SAN ANTONIO – Where to start? The shock of the winter storm in February is still wearing off for most of us and for most of the area’s plant life. The week that followed Valentine’s Day was nothing short of incredible.
So when we put this in the context of history, where does it rank? Comparisons are tricky. Every weather event is different and brings its own set of issues. But, comparisons can also be helpful to understanding patterns and how to better to prepare in the future.
Let’s start with the records. During the event, it felt like a different record was set every day. Here are the numbers that jumped off the page:
- -8 degrees wind chill: On the morning of Feb. 15, San Antonio achieved it’s second coldest wind chill since records have been kept on this statistic (1947). According to the records, San Antonio saw a wind chill of -12 degrees in 1949. Overall, San Antonio has only seen sub-zero wind chills eight times since 1947. The Austin/San Antonio National Weather Service issued its first ever Wind Chill Warning on Feb. 15.
- 107.5 hours at or below 33 degrees: Starting on Feb. 12 and continuing through early Feb. 17, San Antonio saw below-freezing temperatures. Amazingly, this came up 90 minutes short of the record of 109 hours below 33 degrees in January 1951. This is by far the latest in a season that San Antonio has had such a stretch.
- 4 separate calendar days with measurable snow: This is the first time in San Antonio’s history that we have received snow on four separate calendar days: Jan. 10 (0.2″), Feb. 14 (1.2″), Feb. 15 (2.5″), and Feb. 18 (2.5″). It should be noted that in 1951 we received 0.4″ on Jan. 29, a trace on Jan. 30, 0.5″ on Jan. 31, and 0.4″ on Feb. 14.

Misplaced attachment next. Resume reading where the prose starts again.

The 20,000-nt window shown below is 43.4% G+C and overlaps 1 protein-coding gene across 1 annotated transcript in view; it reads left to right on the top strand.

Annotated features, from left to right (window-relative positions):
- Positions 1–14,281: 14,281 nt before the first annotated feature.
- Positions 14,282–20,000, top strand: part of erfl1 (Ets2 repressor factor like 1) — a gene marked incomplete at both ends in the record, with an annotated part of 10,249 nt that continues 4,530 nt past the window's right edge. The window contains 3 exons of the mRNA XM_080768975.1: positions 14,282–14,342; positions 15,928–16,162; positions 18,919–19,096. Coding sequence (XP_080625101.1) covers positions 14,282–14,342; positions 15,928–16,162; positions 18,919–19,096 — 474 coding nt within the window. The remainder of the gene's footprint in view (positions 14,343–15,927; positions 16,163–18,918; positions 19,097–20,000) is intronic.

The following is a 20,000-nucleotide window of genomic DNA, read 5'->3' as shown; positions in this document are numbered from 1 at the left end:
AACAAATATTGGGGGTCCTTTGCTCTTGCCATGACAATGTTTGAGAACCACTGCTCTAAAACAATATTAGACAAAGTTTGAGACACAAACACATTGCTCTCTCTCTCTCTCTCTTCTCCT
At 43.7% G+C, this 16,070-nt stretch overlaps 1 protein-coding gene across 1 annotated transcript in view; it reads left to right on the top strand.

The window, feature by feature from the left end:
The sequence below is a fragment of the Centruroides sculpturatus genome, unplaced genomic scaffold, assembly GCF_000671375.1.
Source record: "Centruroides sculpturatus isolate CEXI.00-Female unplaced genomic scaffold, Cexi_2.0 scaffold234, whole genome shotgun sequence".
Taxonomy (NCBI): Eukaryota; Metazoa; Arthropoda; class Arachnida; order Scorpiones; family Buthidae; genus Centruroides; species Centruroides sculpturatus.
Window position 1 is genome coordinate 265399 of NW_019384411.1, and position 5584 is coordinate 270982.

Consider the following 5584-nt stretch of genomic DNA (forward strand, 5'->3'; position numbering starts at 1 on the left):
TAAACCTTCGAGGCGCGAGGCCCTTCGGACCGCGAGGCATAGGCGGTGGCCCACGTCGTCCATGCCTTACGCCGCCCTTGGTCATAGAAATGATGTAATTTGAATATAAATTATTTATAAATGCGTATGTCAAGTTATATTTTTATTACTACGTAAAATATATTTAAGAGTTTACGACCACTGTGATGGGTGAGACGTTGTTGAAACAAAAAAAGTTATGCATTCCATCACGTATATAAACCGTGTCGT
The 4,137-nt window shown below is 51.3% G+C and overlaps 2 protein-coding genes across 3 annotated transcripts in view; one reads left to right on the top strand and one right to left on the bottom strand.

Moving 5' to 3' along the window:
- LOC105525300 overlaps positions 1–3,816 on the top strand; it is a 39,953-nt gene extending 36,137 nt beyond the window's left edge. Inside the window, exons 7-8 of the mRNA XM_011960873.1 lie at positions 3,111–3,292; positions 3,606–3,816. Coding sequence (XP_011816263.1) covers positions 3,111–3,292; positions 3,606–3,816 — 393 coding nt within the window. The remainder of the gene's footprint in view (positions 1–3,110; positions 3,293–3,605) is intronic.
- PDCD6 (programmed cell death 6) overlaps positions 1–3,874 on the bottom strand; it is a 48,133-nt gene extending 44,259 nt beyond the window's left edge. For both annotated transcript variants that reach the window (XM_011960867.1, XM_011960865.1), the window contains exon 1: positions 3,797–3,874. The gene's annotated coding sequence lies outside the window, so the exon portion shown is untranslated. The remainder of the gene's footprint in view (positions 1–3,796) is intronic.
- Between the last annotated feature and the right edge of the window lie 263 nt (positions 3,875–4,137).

- 3rd snowiest winter of all-time: In the winter of 1984-1985, we received 15.9″. In 1925-1926, San Antonio saw 7.4″, and this winter totaled up to 6.4″.
- 9 degree low temperature: On the morning of Feb. 15, San Antonio International Airport dipped to 9 degrees, which ties for the 8th coldest temperature all-time. This occurred as snow was exiting the region and skies were clearing.
|1||0°||January 31, 1949|
|2||4°||February 12, 1899|
|3||5°||January 30, 1949|
|4||6°||December 23, 1989|
|5||6°||February 2, 1951|
|6||6°||February 13, 1899|
|7||6°||January 8, 1886|
|8||9°||February 15, 2021|
- 5 record lows in one week: San Antonio set record lows Feb. 14, 15, 16, 19, and 20, with temperatures of 13, 9, 12, 19, and 26 degrees respectively.
- 7th coldest February of all-time: February 2021 now ranks as the 7th coldest since records have been kept (1885), thanks to the arctic outbreak. That’s with several days in the 70s and one in the 80s before and after the bitter cold stretch.
- 11.2 inches of snow in Del Rio, most all-time: On Feb. 18, a second round of snow brought 11.2 inches to Del Rio. This is the largest all-time snowfall, beating the previous record of 8.7 inches on Jan. 12 and 13 of 1985.
- Two ice events and two snow events: There’s no record for this stat, but San Antonio saw essentially four separate winter weather events over the course of a week: The first round of freezing rain was reported in Hill Country on Feb. 11. Freezing drizzle fell for much on the area on Feb. 14, followed by snow late on the 14 and into the 15. Another round of freezing rain fell on the morning of Feb. 17, with a final snowfall on Feb. 18. You can bet this won’t happen again anytime soon.